I don’t need to eat; I’m sated by the scene alone. But there is a hummus platter and a collection of pressed sandwiches that lasso me back to my eating duties. And tea. My, who knew Newark was such a tea town?
Daryl’s finding the light delightful everywhere we stop, and no where moreso than in the nooks and crannies of Art Kitchen. She’s impressed by the pressed sandwich I’ve ordered, a perfect-pitch layering of roast beef, Muenster, caramelized onions and a horseradish-Dijon sauce, but waxes happiest about the lines of sun and shadow she’s snapping thanks to the way the sun filters through the windows here. Hummus has streaks of hot sauce-orange on it, which take to the sticks of carrots and celery we dip into the chickpea spread. Pita? Yup, soft and hot and hummus-loving.
Suddenly, a posse of definitely-not-academics enters. Financiers? Ah, yes, the tell-tale ear buds, the orders barked into space, the eyes darting around in search of hierarchy. They catch the drift here quickly, however, and proceed to the counter to order. They may have to wait for a table to open, but they can do it drinking ginger-lemon tea and, maybe, reading a page out of “Yoga” magazine. Breathe.
127 Halsey St.
Follow the signs at Harvest Table’s counter to what you want to order. Get your sandwiches and burgers here, your salads there, your drinks over yonder. They round it all up and present it to you seamlessly.
I can’t get past the salads; they are too interesting. There’s a special on this day, Cajun chicken with walnuts and stuffed grape leaves. It seems odd, but it surely intrigues. So does High Thai’d, a salad with shrimp and pineapple. Daryl loves shrimp, so I snag this one, too.
I’m a losing the ability to make quick selections by the time I mosey over to the drinks order line. But then Purple Haze, a smoothie spotlighting blueberries, catches my eye. Sold! Tropical Breeze, a smoothie with mango and banana—yes! OK, I’m back on track and delivering the goods to Daryl, who once again has scoped out the best-light table in this swell spot favored by shoppers and businessfolk.
The salads are a balanced mix of ingredients, a credit to the crew putting them together in split-second style. The N’Awlins-influenced seasoning on the chicken is decidedly un-shy, while the gingery-sesame dressing on the Thai toss has the spark of real-deal ingredients: I like the way it brings vim and vigor not only to the shrimp, but to the roasted peppers, cukes and charred pineapple chunks. The smoothies are fruit-strong, not filler-rich. Well done.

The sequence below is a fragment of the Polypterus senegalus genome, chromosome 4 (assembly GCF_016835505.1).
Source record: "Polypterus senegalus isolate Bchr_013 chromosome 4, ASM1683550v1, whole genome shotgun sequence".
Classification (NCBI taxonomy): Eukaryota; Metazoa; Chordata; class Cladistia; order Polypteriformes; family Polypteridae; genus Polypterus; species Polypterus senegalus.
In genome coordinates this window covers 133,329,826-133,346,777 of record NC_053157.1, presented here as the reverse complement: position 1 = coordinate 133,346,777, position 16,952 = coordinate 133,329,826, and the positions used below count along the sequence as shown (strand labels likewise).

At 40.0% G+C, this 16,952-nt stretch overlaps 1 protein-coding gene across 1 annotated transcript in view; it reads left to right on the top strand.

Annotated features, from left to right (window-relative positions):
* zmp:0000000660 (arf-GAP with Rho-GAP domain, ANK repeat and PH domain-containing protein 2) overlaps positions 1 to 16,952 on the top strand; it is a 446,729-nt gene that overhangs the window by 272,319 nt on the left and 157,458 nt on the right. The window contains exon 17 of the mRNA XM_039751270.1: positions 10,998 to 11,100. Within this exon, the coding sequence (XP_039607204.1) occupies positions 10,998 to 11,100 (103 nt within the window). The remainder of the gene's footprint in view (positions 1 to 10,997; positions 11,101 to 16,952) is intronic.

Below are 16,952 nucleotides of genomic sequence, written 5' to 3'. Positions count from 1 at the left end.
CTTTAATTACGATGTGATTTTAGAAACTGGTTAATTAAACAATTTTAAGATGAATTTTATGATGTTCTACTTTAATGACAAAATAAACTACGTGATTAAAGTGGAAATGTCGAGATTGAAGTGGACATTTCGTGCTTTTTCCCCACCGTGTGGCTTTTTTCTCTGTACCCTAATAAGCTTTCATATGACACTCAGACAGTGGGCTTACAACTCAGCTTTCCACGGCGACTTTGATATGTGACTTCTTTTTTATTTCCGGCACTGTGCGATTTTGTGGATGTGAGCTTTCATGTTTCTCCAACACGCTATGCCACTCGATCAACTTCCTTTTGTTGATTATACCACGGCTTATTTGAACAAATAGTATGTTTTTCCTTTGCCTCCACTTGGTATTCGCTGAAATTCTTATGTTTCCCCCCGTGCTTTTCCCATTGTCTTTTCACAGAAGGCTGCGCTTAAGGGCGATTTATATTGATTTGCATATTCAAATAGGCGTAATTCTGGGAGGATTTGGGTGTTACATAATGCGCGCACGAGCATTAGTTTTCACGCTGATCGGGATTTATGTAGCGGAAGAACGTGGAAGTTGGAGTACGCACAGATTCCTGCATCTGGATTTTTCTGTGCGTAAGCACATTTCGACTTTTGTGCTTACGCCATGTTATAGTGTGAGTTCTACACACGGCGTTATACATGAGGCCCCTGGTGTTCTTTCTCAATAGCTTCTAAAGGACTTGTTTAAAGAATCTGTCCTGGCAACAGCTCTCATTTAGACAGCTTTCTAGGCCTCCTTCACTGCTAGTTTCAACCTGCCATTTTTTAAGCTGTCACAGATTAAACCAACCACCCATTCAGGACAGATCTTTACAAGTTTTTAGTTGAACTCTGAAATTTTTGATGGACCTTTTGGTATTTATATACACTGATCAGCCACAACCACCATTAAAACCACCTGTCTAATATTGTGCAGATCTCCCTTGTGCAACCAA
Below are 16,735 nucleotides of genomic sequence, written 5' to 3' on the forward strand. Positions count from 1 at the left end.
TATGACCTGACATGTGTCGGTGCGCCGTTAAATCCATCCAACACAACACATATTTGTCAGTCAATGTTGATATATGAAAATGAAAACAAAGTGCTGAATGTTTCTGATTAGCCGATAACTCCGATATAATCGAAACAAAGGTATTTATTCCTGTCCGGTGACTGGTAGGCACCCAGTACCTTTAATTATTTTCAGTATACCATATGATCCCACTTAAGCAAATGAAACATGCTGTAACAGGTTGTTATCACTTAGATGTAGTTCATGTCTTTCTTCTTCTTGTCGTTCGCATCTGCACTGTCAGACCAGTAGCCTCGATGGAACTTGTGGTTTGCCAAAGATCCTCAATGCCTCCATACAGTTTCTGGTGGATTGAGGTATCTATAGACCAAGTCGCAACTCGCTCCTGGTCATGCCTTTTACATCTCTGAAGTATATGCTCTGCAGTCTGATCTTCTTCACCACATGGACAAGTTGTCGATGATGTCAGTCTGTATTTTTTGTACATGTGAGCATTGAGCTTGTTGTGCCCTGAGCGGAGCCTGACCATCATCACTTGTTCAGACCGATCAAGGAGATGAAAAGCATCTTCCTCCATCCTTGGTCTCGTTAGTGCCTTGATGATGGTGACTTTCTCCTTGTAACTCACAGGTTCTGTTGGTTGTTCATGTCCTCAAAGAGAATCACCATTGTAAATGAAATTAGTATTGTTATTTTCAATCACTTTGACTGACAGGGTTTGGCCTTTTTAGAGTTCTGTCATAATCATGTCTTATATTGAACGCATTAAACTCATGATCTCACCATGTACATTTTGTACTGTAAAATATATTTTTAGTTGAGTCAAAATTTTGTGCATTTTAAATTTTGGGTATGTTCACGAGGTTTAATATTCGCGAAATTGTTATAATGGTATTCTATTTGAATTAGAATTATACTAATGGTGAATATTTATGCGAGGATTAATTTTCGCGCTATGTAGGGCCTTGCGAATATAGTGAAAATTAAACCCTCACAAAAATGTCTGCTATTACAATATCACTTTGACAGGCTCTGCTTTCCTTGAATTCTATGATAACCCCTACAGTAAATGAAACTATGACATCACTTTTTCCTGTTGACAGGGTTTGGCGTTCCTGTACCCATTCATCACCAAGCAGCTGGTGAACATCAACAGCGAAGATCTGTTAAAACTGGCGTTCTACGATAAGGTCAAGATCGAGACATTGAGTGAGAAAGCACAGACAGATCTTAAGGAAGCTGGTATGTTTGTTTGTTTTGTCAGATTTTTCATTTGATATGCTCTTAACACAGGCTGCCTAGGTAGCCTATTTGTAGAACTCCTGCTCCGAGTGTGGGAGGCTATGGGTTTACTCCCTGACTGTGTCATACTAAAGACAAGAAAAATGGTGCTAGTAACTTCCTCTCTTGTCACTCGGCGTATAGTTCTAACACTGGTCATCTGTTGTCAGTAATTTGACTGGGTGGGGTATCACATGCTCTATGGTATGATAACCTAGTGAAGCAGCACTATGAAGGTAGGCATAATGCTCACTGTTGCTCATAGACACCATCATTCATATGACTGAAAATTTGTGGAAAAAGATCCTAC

Bound for Glory: Burger
Extremes in the Ironbound
62 Van Buren St.
Lime green and orange and a bar, to boot: Burger Bound hugs a prominent corner in the presidential-street district of the Ironbound, and it does so with a purpose: to serve hand-crafted organic burgers of all stripes. Sure, you can get a classic beef burger here, but why not something with salmon or black beans or turkey or the completely unexpected?
Spacious and, once again, light-filled, this relative newcomer serves the lunch crowd, but keeps on keepin’ on into the night. (Karaoke, anyone? Friday nights. Exotic drinks? Any night.)
But we’ve finally arrived at a specialist in Daryl’s dream lunch, so we indulge. BB Sliders (BB = Burger Bound) and the Salmon Bound Burger, with caramelized onions, pesto, lettuce, tomato and pickles and Black Bean Cakes, just because they can serve as a stand-in for the veg burgers here.
Great food, for the most part. The BB Sliders might be our favorite, what with a delicious beef mix stealing the show amid a supporting cast of condiments that includes a spirited aioli, slivers of caramelized onions and avocados, a chop of cherry tomatoes and pickles. Daryl’s much-deserved reward. The Black Bean Cakes are more ball-shaped than cake-shaped, and they are stuffed with a pop of molten mozzarella and served with a honey-mustard sauce that at first seems incongruous and then grows on you. The Salmon Bound Burger is the least impressive; it’s a tad dry, a smidgen under-seasoned.
But our server’s driven to please and I can’t stop looking at the clever cylindrical pendants over the bar. And out at the patio, which by the time you read this, will be the place to be when you come to set a spell at Burger Bound.
118 Wilson Ave.
Krug’s is famous. You don’t need me to tell you about Krug’s; many wonderful and food-savvy writers already have done so, and they fall way, way, way shy of the Krug’s fans who have all the eating experience necessary to make the pronouncement that Krug’s competes for New Jersey’s best burger.
They tell you Krug’s is a womb for burgers. That its front tavern room, with TVs, TVs, TVs-turned-to-sports everywhere, is the dictionary definition of what a tavern should be. That the folks who run the place have the hospitality gene cornered. That the folks who frequent the place are screened to care just as deeply about supporting the cause of hospitality for all.
Can I add to the cheers for Krug’s burgers? The Bacon Cheeseburger comes with real cheese; if you order Cheddar, you get sharp, razor-sharp, melted Cheddar. Not to mention bacon that’s expertly cooked and beef that’s the most desirable ratio of meat-to-fat and a bun that’s fresh.
Do you know how many burgers I’ve ordered a “proper medium-rare” and gotten anything but? A zillion. Not at Krug’s. Here, it’s exacting. Perfect.
The Buffalo Blue Cheese Burger is lovable. There must be a cook out back who does nothing but make sure the balance of hot sauce to cheese is in sync. No kidding. Or it tastes like there’s such a specialist in the kitchen. Onion rings? A platter of all sizes on the onion slice spectrum is the side show of choice to the burgers.
Honestly, I’d like to come to Krug’s and spend a day. Eat one burger for a late breakfast when Krug’s opens at 11 a.m., a different burger for a mid-afternoon lunch, then a third burger for dinner. Watch the Yankees on TV.
This is what I’m thinking to myself as I watch Daryl shoot the burgers quickly so she can eat what she’s been craving ever since we started planning Lunch Spree 2016. “Wow,” she says. “These are really good. We have to come back here.”
We sure do.